If this holiday season you heard anyone adopt a thick New York accent and a nasally whine while going, “Make the tree look niiiiice!” then you’re already familiar with the work of John Roberts. Roberts, a Brooklyn son, rose to fame after his dead-on impression of an aging, doting, New York mother – his aging, doting, New York mother – started making the Internet rounds. Soon to follow were his award-winning short, Jackie and Debra, and an inevitable SNL audition. Though not a Not Ready for Prime Time Player just yet, it’s safe to say you should keep an eye out for Roberts, who sat down with Queerty to discuss his comedic origins and explain that homophobia in comedy might not be as bad as you’ve heard.
QUEERTY: So do you come from a big Jewish family in Long Island?
John Roberts: I’m actually Italian. A lot of people think I’m doing a stereotypical Jewish mother in my videos, but she’s an Italian from Brooklyn. I was born in Bay Ridge before being shipped off to New Jersey. But a lot of my relatives are from Long Island, Staten Island — the whole Tri-State Area.
A lot of stuff I’ve read about comedy suggests it’s a hypermasculine, straight male-dominated environment. As a gay comedian, have you encountered a lot of problems with that?
No, I’ve never felt that way. I just think that if you’re funny then you’re funny. It’s not like I have a bunch of of gay comedy friends; all my friends in comedy, no matter what their orientation, only care if you’re funny. As far as I’ve seen, that’s all that matters at the end of the day.
So do you think maybe comedy is more sexist than homophobic?
I can see that. A lot of my favorite comedians are women – Gilda Radner and Amy Sedaris – but I think that’s just me. Maybe it’s because I’m gay. The thing is, I’m sure those people are out there, and I’ve seen them, but you just have to have real tough skin in comedy. Everyone deals with situations, and you’ve just got to tell people who are going to say rude shit to fuck off. I’ve been in New York for a long time, and I’ve learned to speak up for myself when that kind of thing happens. The crazy thing is that every time I’ve been in a situation like that – where someone’s a dick – you’d never know it when they were onstage, because they were still funny.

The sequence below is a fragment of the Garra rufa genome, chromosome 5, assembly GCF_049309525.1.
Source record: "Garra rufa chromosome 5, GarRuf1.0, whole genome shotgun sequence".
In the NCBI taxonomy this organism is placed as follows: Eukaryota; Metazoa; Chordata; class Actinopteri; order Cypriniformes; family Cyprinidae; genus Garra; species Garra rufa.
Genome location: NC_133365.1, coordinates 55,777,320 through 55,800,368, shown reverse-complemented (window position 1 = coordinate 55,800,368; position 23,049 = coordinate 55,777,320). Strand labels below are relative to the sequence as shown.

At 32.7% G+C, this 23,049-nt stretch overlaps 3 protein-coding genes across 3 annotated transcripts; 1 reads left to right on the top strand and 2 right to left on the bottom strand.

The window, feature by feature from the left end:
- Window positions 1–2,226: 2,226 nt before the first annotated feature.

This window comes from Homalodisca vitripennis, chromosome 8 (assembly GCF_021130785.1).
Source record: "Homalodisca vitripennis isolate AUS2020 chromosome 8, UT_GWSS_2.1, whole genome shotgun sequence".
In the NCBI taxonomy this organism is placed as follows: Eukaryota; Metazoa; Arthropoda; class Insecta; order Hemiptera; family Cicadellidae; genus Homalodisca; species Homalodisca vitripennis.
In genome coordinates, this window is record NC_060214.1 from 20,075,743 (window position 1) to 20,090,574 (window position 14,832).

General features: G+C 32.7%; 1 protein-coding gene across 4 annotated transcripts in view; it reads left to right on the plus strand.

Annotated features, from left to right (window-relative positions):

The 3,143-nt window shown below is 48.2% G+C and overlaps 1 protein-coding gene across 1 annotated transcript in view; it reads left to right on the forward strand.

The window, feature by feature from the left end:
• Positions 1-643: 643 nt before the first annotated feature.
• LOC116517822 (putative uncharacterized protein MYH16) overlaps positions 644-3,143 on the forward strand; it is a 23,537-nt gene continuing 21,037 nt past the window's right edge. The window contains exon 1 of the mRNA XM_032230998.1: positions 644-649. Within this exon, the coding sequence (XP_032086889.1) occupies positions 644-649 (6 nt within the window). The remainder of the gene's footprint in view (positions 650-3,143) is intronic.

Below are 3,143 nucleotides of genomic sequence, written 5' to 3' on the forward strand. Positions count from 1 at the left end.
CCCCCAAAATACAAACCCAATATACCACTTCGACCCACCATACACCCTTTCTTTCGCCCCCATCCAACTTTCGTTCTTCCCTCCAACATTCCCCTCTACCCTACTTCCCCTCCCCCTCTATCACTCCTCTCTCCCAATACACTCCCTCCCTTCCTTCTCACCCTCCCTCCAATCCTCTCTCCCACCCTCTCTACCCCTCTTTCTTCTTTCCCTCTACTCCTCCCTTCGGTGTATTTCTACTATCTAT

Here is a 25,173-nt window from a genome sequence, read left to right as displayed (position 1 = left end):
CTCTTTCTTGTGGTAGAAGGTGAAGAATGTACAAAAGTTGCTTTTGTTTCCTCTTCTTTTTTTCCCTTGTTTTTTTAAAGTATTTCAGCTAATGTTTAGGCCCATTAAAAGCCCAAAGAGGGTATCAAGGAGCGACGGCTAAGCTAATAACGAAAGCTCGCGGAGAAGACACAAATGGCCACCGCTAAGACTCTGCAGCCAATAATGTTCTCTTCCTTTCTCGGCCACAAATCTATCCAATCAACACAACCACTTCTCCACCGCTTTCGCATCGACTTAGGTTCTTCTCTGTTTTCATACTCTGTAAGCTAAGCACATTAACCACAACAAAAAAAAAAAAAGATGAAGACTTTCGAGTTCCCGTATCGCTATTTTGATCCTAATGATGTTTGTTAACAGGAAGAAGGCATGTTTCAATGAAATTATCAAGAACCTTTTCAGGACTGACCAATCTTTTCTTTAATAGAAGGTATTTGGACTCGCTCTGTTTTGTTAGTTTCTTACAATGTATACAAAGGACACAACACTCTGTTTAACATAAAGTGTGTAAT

Do you have more female characters than male characters in your repertoire?
I don’t think I do, people just think that because I’ve filmed more of the female ones. I’m going to start exploring more male characters on film. Like I’ve got one – “Pauly P” – who’s sort of a hypermasculine, Andrew Dice Clay-ish guy. I also do an actor character. And I’m gonna start parodying myself a little bit, kind of like a stoner who’s in a band. I do think there’s room to grow in that direction, but it’s obvious that people like my mom routine, so, you know, give them what they like. But at the same time, it’s not like I wanna be doing my mom 10 years from now.
Do you think people respond better to your female characters?